I wasn’t sure about Evangeline’s maternal grandfather. But with several of her distant relations posting Family Trees online, I’ve now definitely identified him. He was a machinist with nine children and a suicide! This says something significant about Adams’ mother and grandmother, as they were obviously survivors. Evangeline was, too.

In her autobiography, Evangeline Adams talks about her engagement to her employer, a Mr. Lord. The relationship was facilitated by her aunt. I’d searched for Mr. Lord years ago but with no first name it was difficult to go further. I’ve now found him in newspaper databases through the company name that Adams provided. And it turns out that Luther S. Lord was thirty years older than Evangeline Adams. It was more common in the 19th century for women to marry much older men. But thank goodness she didn’t! She was only eighteen or nineteen at the time.

I’m excited to search for more about other people and events in Evangeline’s life in the coming months and expect to share these in the update of Foreseeing the Future: Evangeline Adams and Astrology in America.

The Waking Dream

Ray Grasse’s book, The Waking Dream: Unlocking the Symbolic Language of our Lives, explains symbolist thinking:  holistic and right-brained correspondences, metaphor, analogy and qualitative views, rather than facts or figures.  The book is refreshing and wonderful on so many levels, simply because, as the author so eloquently explains, this worldview supports the spiritual rather the material – the opposite of today’s emphasis on science.  It is ancient and cross-cultural, though it unfortunately began to wane with 17th century rationalism. 

Grasse is an astrologer who is extremely well-versed in many other symbolist studies, and draws on a large array of books and esoteric subjects, sharing gems from prominent thinkers through the centuries and around the world, from the classics to popular culture.  His wide-ranging analysis looks at the meanings of external events, nature, dreams, ritual, astrology, psychology, cycles, fractal geometry and much more.  (No previous experience in any of these topics is needed.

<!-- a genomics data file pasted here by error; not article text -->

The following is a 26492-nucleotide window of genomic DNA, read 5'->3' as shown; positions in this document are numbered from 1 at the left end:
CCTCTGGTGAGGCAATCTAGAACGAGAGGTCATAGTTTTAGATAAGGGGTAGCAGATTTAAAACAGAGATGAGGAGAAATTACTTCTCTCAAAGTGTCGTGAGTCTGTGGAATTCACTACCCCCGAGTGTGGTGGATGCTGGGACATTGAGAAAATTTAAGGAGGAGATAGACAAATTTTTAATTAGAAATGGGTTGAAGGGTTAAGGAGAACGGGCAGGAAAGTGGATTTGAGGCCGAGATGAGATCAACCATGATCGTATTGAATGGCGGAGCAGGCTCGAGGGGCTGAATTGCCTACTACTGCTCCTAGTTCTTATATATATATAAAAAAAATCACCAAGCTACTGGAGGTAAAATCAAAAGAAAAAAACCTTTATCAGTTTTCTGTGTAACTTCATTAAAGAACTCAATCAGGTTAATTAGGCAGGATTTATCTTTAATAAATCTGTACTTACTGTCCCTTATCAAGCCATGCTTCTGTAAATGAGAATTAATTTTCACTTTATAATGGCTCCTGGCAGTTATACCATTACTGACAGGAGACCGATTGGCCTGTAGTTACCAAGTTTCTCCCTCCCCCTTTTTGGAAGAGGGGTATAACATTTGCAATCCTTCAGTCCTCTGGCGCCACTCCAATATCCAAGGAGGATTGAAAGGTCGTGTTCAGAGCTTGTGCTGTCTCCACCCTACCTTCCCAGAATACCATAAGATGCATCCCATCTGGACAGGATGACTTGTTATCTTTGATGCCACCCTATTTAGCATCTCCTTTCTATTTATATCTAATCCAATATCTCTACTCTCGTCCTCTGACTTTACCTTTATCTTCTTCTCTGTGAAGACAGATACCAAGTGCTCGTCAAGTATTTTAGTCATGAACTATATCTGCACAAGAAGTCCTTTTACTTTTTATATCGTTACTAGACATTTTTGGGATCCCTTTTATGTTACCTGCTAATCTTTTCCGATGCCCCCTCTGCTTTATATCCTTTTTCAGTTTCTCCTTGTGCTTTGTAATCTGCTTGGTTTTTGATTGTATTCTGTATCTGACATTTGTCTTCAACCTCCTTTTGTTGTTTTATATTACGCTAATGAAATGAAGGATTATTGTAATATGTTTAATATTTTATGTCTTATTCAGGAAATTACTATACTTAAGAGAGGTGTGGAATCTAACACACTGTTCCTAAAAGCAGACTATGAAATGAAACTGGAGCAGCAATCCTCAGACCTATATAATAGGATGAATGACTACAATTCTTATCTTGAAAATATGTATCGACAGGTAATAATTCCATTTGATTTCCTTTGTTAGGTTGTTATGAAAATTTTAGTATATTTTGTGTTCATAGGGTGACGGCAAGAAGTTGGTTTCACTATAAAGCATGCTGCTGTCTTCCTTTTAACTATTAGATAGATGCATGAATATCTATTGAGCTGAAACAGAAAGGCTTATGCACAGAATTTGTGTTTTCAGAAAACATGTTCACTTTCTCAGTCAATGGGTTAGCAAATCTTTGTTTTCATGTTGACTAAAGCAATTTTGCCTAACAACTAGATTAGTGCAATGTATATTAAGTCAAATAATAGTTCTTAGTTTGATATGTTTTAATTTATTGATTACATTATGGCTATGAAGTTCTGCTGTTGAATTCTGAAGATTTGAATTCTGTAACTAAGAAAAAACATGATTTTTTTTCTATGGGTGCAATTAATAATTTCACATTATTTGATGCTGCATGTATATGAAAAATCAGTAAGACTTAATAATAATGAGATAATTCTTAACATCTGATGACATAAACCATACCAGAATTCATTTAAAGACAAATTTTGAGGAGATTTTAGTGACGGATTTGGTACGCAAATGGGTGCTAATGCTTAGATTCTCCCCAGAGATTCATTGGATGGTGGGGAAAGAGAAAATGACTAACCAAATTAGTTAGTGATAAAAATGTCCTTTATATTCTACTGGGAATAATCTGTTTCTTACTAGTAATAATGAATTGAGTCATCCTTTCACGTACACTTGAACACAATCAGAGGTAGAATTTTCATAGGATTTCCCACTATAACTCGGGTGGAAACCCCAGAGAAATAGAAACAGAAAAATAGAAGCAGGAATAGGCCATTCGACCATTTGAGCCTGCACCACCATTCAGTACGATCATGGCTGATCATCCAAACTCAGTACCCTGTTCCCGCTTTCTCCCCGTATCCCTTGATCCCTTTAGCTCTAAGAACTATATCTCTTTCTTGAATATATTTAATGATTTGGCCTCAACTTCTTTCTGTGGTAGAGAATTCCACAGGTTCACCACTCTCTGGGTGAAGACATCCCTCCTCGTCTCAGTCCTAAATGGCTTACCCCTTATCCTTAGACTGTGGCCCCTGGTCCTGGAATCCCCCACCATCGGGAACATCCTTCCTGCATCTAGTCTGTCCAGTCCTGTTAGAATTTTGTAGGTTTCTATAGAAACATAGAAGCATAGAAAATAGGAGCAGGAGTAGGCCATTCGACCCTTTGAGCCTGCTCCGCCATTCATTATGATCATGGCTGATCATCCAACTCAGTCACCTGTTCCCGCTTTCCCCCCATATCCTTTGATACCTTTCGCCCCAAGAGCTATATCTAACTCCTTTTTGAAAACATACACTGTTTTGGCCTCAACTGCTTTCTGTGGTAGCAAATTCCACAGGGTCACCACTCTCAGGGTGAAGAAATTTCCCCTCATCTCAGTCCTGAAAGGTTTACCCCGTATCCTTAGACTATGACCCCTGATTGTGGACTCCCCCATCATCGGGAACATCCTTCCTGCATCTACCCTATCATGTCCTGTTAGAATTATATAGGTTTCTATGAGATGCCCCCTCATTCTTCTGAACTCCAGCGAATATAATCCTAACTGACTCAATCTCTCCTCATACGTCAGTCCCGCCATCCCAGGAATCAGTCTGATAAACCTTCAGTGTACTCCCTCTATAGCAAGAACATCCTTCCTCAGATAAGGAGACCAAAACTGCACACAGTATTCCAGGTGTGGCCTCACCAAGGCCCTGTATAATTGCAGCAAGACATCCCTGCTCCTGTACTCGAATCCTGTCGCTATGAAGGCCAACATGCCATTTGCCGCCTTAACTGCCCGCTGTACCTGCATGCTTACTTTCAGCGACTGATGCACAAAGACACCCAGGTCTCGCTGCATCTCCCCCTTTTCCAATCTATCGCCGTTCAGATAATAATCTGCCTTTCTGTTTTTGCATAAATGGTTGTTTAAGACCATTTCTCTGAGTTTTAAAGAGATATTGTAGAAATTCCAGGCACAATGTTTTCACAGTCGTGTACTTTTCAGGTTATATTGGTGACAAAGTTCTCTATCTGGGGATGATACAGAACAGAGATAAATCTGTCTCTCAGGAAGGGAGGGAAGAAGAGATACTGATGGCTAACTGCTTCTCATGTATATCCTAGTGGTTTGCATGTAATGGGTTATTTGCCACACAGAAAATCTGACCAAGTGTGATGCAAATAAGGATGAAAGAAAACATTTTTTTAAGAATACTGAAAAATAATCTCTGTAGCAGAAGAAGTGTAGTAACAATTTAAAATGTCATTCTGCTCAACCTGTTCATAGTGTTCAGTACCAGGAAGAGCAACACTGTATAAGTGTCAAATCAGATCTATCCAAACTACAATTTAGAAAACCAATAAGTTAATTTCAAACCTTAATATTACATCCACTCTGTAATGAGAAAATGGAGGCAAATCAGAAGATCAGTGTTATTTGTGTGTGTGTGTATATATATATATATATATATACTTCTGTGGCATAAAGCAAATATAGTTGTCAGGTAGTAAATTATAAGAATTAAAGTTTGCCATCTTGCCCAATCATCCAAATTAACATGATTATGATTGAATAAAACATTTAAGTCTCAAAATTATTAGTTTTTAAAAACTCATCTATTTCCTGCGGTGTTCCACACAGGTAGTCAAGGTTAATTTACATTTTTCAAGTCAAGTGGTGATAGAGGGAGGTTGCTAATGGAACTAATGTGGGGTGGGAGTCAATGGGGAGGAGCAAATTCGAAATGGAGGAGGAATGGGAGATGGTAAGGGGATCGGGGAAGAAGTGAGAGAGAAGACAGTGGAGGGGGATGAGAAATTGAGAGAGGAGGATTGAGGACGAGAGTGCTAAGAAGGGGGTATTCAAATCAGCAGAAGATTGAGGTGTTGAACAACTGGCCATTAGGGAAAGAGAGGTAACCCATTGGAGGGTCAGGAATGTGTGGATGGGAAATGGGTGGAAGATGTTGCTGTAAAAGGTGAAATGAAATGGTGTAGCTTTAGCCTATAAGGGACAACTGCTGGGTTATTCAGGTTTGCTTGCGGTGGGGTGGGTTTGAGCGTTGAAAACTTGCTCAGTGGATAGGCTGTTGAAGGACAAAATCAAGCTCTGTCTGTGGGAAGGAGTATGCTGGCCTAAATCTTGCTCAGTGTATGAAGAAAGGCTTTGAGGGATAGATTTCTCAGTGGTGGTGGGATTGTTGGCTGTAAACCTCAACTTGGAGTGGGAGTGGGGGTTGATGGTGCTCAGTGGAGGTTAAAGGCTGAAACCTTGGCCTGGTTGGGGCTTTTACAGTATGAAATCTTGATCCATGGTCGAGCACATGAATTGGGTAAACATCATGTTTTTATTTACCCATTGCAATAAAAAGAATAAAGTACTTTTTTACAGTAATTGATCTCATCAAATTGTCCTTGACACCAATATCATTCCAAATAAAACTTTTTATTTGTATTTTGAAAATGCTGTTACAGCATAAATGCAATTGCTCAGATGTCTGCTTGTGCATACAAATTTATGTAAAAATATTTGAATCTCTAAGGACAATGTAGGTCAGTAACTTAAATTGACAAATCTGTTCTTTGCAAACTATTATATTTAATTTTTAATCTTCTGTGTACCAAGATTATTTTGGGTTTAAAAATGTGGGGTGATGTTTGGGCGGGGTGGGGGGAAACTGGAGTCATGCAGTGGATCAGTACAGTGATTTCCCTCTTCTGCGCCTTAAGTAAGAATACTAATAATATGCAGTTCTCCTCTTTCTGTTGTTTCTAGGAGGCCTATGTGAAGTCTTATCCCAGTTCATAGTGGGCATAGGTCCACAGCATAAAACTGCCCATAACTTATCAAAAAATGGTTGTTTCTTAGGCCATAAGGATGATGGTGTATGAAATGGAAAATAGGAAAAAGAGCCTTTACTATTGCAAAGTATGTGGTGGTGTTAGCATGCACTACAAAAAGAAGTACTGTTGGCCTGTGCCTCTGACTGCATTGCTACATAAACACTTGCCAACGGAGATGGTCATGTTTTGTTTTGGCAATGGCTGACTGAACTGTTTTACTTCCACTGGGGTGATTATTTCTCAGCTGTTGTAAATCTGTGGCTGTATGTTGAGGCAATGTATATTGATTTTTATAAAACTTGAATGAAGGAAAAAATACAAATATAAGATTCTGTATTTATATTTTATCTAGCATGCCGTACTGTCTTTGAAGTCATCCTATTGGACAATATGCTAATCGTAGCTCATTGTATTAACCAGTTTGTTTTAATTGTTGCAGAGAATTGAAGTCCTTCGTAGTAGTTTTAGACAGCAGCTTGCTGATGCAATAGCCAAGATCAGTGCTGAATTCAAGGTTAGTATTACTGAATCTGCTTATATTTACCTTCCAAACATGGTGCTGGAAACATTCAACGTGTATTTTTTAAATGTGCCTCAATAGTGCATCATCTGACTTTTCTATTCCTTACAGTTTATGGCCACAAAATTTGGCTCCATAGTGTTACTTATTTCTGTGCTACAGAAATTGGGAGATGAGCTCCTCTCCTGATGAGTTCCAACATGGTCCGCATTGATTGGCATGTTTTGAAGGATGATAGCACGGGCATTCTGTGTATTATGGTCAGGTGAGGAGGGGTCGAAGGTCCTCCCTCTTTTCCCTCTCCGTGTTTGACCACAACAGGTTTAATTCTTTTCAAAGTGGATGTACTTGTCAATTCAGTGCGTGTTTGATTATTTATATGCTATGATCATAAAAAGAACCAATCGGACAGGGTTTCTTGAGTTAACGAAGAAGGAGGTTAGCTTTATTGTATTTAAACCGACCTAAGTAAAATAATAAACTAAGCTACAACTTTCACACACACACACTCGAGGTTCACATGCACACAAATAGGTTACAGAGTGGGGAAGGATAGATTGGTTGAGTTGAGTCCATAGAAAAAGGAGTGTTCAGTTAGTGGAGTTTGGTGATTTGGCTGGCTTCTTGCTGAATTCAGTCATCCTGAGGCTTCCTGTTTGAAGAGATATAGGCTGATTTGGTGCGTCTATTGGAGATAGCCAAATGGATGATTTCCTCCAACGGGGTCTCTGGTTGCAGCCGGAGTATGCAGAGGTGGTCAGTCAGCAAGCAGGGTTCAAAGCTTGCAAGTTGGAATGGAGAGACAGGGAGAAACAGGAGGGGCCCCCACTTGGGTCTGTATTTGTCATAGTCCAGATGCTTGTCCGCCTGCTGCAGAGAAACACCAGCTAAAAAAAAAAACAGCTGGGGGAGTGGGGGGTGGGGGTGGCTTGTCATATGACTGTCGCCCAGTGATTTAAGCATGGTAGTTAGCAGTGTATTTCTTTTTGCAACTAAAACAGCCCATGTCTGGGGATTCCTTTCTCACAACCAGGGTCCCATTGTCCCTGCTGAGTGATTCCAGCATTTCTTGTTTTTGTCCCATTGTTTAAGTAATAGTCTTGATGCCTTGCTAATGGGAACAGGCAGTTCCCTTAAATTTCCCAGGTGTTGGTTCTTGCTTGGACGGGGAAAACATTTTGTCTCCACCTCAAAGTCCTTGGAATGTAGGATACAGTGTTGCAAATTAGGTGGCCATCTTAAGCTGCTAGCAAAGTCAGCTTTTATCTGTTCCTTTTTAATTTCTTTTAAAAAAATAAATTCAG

This thoroughly researched work is deep, clear and uplifting, reminding us that, despite all of the linear, reductionist thinking in the contemporary world, there are no accidents, and that the Universe is still brimming with meaning.  And for the first time, I really understood how astrology works.  Well done!

Buy on Amazon.com: The Waking Dream: Unlocking the Symbolic Language of Our Lives

A Presidential Signature?

When George W. Bush spoke out against nationalism, hate speech and isolationism in October, I wondered how his horoscope compared with Donald Trump’s.  I looked at Bush’s chart and realized that the two men were born only three weeks apart! 

In Alan Mayeda’s excellent article in the August ISAR Journal, he discussed solar eclipses and U.S. Presidents, and pointed out that Trump, Bush and Bill Clinton were all born in 1946 with Uranus conjunct the North Node high in the sky and trining Jupiter in Libra.  Mayeda’s analysis of presidents in history and these shared placements seem to be what led him to forecast Trump winning the presidency.

The three men were born in three consecutive months, an extraordinary coincidence when one considers that together they’ll likely serve over a period of at least 36 years.  What is it about this astrological combination that’s so compelling to the U.S.?  The Jupiter-Uranus trine in itself is a very dynamic aspect.  Evangeline Adams described it as “one of the most powerful and favorable aspects known,” and added that, “If you have political leanings, this vibration is an excellent one for activity.” 

But the combination of these two planets in Gemini and Libra also falls right on the U.S. horoscope, with its trine of Mars in Gemini and Saturn in Libra in middle degrees.  With the Gemini rising U.S. chart that I like, natal Mars falls conjunct the Ascendant as part of a grand trine with Saturn in the 5th house and the Moon in Aquarius in the 9th.  So the three presidents’ Uranus and North Node closely conjoin this U.S. Gemini Ascendant and Mars.  And the U.S. Moon at about 19 Aquarius also creates a close grand trine with Jupiter, Uranus and the North Node in all the three presidents’ charts as well.

Startling repeated connections!  Theodore Roosevelt is the only other president with Uranus in Gemini, but his was in an early degree.  Interestingly enough, his Jupiter was at 21 Gemini, conjoining the U.S. Ascendant and Mars and trining its Moon.  Attorney General and former 20-year Senator from Alabama Jeff Sessions was born on December 24, 1946, but his North Node is shy of conjoining the U.S. Mars or Ascendant.

Will it surprise us if the Democrats nominate someone with these astrological credentials for the 2020 election?  Richard Blumenthal, Senator from Connecticut, was born on February 13, 1946, though like Sessions, his North Node is too wide to be conjunct.  But Ed Markey, longtime Congressman and Senator from Massachusetts, was born within the “presidential window” on July 11, 1946.

Alan Mayeda’s article, “Great American Eclipses and Presidents of the United States:  an Astrological Perspective” has more, and appeared in the ISAR International Astrologer of August, 2017, p. 40-44 (unfortunately not available online).